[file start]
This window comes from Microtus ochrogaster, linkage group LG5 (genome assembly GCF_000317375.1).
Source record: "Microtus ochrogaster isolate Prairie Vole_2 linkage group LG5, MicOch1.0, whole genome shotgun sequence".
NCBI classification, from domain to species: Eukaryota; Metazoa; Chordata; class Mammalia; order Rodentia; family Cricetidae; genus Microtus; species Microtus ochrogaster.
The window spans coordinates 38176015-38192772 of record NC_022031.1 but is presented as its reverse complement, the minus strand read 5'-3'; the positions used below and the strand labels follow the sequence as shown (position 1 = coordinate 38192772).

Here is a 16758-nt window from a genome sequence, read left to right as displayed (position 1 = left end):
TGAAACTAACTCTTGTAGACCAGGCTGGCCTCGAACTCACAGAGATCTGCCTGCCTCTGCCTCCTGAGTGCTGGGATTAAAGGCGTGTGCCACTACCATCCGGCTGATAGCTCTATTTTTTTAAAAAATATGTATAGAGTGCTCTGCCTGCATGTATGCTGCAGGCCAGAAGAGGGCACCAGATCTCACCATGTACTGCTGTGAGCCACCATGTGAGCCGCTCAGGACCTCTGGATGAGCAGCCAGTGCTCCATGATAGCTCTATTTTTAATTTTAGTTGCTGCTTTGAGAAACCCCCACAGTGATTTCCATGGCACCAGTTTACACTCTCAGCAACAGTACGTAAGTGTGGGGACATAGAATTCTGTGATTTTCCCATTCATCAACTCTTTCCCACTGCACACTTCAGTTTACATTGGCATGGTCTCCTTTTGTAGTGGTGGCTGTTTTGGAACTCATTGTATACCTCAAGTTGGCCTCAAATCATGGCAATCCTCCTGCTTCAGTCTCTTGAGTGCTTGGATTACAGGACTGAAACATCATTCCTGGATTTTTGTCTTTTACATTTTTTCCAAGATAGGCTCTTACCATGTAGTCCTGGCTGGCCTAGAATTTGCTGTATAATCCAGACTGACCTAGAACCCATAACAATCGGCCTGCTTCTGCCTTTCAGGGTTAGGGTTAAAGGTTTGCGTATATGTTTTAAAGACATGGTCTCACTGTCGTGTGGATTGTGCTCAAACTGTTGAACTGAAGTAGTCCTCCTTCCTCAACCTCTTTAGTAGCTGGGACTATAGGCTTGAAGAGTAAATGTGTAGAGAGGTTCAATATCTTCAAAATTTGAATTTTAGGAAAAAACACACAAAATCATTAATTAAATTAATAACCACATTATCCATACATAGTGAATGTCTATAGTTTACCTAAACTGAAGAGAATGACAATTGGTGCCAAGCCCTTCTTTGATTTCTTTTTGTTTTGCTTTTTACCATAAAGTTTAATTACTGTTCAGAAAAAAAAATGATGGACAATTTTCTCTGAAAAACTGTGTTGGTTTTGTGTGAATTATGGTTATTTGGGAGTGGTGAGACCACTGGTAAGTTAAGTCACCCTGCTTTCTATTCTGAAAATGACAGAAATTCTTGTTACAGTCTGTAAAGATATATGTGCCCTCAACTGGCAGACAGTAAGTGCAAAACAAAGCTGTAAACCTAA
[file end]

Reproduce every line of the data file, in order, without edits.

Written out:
This window comes from Microtus ochrogaster, linkage group LG5 (genome assembly GCF_000317375.1).
Source record: "Microtus ochrogaster isolate Prairie Vole_2 linkage group LG5, MicOch1.0, whole genome shotgun sequence".
NCBI classification, from domain to species: Eukaryota; Metazoa; Chordata; class Mammalia; order Rodentia; family Cricetidae; genus Microtus; species Microtus ochrogaster.
The window spans coordinates 38176015-38192772 of record NC_022031.1 but is presented as its reverse complement, the minus strand read 5'-3'; the positions used below and the strand labels follow the sequence as shown (position 1 = coordinate 38192772).

Here is a 16758-nt window from a genome sequence, read left to right as displayed (position 1 = left end):
TGAAACTAACTCTTGTAGACCAGGCTGGCCTCGAACTCACAGAGATCTGCCTGCCTCTGCCTCCTGAGTGCTGGGATTAAAGGCGTGTGCCACTACCATCCGGCTGATAGCTCTATTTTTTTAAAAAATATGTATAGAGTGCTCTGCCTGCATGTATGCTGCAGGCCAGAAGAGGGCACCAGATCTCACCATGTACTGCTGTGAGCCACCATGTGAGCCGCTCAGGACCTCTGGATGAGCAGCCAGTGCTCCATGATAGCTCTATTTTTAATTTTAGTTGCTGCTTTGAGAAACCCCCACAGTGATTTCCATGGCACCAGTTTACACTCTCAGCAACAGTACGTAAGTGTGGGGACATAGAATTCTGTGATTTTCCCATTCATCAACTCTTTCCCACTGCACACTTCAGTTTACATTGGCATGGTCTCCTTTTGTAGTGGTGGCTGTTTTGGAACTCATTGTATACCTCAAGTTGGCCTCAAATCATGGCAATCCTCCTGCTTCAGTCTCTTGAGTGCTTGGATTACAGGACTGAAACATCATTCCTGGATTTTTGTCTTTTACATTTTTTCCAAGATAGGCTCTTACCATGTAGTCCTGGCTGGCCTAGAATTTGCTGTATAATCCAGACTGACCTAGAACCCATAACAATCGGCCTGCTTCTGCCTTTCAGGGTTAGGGTTAAAGGTTTGCGTATATGTTTTAAAGACATGGTCTCACTGTCGTGTGGATTGTGCTCAAACTGTTGAACTGAAGTAGTCCTCCTTCCTCAACCTCTTTAGTAGCTGGGACTATAGGCTTGAAGAGTAAATGTGTAGAGAGGTTCAATATCTTCAAAATTTGAATTTTAGGAAAAAACACACAAAATCATTAATTAAATTAATAACCACATTATCCATACATAGTGAATGTCTATAGTTTACCTAAACTGAAGAGAATGACAATTGGTGCCAAGCCCTTCTTTGATTTCTTTTTGTTTTGCTTTTTACCATAAAGTTTAATTACTGTTCAGAAAAAAAAATGATGGACAATTTTCTCTGAAAAACTGTGTTGGTTTTGTGTGAATTATGGTTATTTGGGAGTGGTGAGACCACTGGTAAGTTAAGTCACCCTGCTTTCTATTCTGAAAATGACAGAAATTCTTGTTACAGTCTGTAAAGATATATGTGCCCTCAACTGGCAGACAGTAAGTGCAAAACAAAGCTGTAAACCTAA